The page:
Superfoods, it’s becoming one of the most overused words to sell products these days. Often they have high mark ups and tout impressive health claims, but these don’t always stack up.
You may be surprised to hear that superfoods don’t need to cost a fortune. I’ve made a list of my top 20 superfoods based on their nutritional profiles, not marketing hype. As a bonus you can find them all in your average supermarket or grocery store at an affordable price.
My Top 20 Superfoods
Spinach packs a powerful punch. It is a rich source of vitamin K, C and A, antioxidants and boasts an impressive amount of flavonoids that have been shown to have anti-inflammatory and anti-cancer properties. Popeye was onto a good thing with this super food.
Salmon is famous for it’s omega-3 content and beneficial effects on heart health. Omega-3 rich fish is linked to a decreased risk of some cancers, improved mood and has protective benefits for joints and eyes. Salmon is also a rich source of vitamin D and selenium.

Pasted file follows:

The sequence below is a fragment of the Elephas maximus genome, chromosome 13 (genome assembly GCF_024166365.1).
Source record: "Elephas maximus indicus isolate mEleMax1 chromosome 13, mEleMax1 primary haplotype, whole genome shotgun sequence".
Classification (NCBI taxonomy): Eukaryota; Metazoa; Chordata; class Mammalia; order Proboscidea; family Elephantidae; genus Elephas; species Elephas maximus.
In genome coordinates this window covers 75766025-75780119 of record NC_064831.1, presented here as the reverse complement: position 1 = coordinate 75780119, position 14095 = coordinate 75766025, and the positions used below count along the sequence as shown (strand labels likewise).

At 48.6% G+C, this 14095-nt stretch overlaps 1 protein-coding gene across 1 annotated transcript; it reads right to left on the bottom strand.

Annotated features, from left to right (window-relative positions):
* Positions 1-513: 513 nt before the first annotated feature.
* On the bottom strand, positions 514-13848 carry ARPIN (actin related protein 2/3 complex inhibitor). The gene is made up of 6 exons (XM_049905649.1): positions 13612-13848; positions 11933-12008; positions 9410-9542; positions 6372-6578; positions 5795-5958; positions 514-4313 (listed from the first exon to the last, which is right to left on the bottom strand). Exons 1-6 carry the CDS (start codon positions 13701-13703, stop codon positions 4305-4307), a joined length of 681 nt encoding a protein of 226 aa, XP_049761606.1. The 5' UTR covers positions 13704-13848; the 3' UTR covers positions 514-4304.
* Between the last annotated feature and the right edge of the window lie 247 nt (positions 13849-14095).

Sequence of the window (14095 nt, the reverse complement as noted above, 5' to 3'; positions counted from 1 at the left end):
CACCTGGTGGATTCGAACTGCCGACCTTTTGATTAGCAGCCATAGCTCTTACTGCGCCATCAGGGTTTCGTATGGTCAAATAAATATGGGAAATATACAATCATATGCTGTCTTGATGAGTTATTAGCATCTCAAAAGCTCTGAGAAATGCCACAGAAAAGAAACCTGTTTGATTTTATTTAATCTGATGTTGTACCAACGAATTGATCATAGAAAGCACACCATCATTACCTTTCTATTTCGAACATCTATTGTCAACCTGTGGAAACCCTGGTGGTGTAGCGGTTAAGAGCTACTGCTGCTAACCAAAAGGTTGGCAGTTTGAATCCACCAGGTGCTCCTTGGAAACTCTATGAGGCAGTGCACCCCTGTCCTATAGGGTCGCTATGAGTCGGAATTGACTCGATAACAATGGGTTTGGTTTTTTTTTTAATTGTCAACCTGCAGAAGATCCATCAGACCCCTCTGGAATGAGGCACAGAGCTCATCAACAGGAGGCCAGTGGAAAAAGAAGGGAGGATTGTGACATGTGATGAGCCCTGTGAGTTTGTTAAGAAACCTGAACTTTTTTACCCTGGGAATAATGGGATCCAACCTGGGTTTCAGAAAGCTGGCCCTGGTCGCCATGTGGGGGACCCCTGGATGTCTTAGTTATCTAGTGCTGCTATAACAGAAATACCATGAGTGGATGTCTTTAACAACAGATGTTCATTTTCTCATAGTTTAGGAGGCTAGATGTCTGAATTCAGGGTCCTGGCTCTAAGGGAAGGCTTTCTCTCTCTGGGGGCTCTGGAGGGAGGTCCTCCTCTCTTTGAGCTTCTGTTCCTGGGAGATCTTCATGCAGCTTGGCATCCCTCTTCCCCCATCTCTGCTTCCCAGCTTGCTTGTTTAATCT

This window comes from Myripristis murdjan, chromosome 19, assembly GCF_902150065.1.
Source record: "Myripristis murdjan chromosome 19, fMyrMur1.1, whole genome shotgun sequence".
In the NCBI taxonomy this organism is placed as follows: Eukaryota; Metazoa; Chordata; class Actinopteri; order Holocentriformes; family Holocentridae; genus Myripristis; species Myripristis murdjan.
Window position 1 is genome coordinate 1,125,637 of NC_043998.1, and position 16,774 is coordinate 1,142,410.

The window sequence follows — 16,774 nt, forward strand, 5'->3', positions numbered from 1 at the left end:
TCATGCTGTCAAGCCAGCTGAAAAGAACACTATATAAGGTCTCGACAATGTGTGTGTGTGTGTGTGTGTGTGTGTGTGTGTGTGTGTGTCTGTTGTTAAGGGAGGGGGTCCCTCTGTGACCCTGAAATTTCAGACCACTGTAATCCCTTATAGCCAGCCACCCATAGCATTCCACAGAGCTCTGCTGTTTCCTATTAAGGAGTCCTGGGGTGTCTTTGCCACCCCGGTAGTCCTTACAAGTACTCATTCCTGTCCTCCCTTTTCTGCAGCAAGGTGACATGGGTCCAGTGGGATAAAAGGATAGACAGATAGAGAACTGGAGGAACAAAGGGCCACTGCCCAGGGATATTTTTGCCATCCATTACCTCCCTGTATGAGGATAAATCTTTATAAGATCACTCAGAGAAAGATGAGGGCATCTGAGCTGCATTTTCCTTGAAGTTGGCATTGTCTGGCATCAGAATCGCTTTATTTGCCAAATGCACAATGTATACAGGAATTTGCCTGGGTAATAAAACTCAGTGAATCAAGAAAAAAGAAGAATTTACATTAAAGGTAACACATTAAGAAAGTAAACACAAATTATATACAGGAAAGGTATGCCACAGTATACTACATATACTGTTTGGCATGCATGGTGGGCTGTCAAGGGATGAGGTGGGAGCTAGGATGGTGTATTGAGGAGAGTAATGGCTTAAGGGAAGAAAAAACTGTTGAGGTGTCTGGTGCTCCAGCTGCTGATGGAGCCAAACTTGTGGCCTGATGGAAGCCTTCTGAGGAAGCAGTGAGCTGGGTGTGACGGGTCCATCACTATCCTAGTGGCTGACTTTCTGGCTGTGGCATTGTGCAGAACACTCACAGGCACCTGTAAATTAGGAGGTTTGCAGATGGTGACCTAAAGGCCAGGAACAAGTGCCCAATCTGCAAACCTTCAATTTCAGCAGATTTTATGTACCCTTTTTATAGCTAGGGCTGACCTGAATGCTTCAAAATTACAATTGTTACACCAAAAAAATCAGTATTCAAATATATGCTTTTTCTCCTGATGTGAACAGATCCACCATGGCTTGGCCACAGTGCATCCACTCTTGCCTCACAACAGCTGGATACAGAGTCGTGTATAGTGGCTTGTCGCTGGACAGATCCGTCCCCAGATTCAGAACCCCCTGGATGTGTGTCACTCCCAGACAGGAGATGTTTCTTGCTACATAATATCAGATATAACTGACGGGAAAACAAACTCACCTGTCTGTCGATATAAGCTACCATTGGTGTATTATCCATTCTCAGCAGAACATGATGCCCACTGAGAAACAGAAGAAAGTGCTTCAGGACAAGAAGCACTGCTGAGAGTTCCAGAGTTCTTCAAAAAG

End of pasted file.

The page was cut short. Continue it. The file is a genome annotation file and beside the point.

Excellent for heart health, walnuts are a rich source of the omega-3 alpha linolenic acid (ALA), the plant based form of omega-3’s and contain impressive levels of vitamin E from gamma-tocopherol. They are a delicious way to add crunch to salads, breakfast toppings and healthy seasonings or stuffings.
A high quality source of protein that will help to keep you full, eggs are perfect additions to meals or as a snack. These small packages contain 11 vitamins and minerals (including choline, folate, iodine, vitamin A and B12) as well as omega-3’s and antioxidants. Contrary to popular belief eggs pose no threat to heart health or cholesterol levels.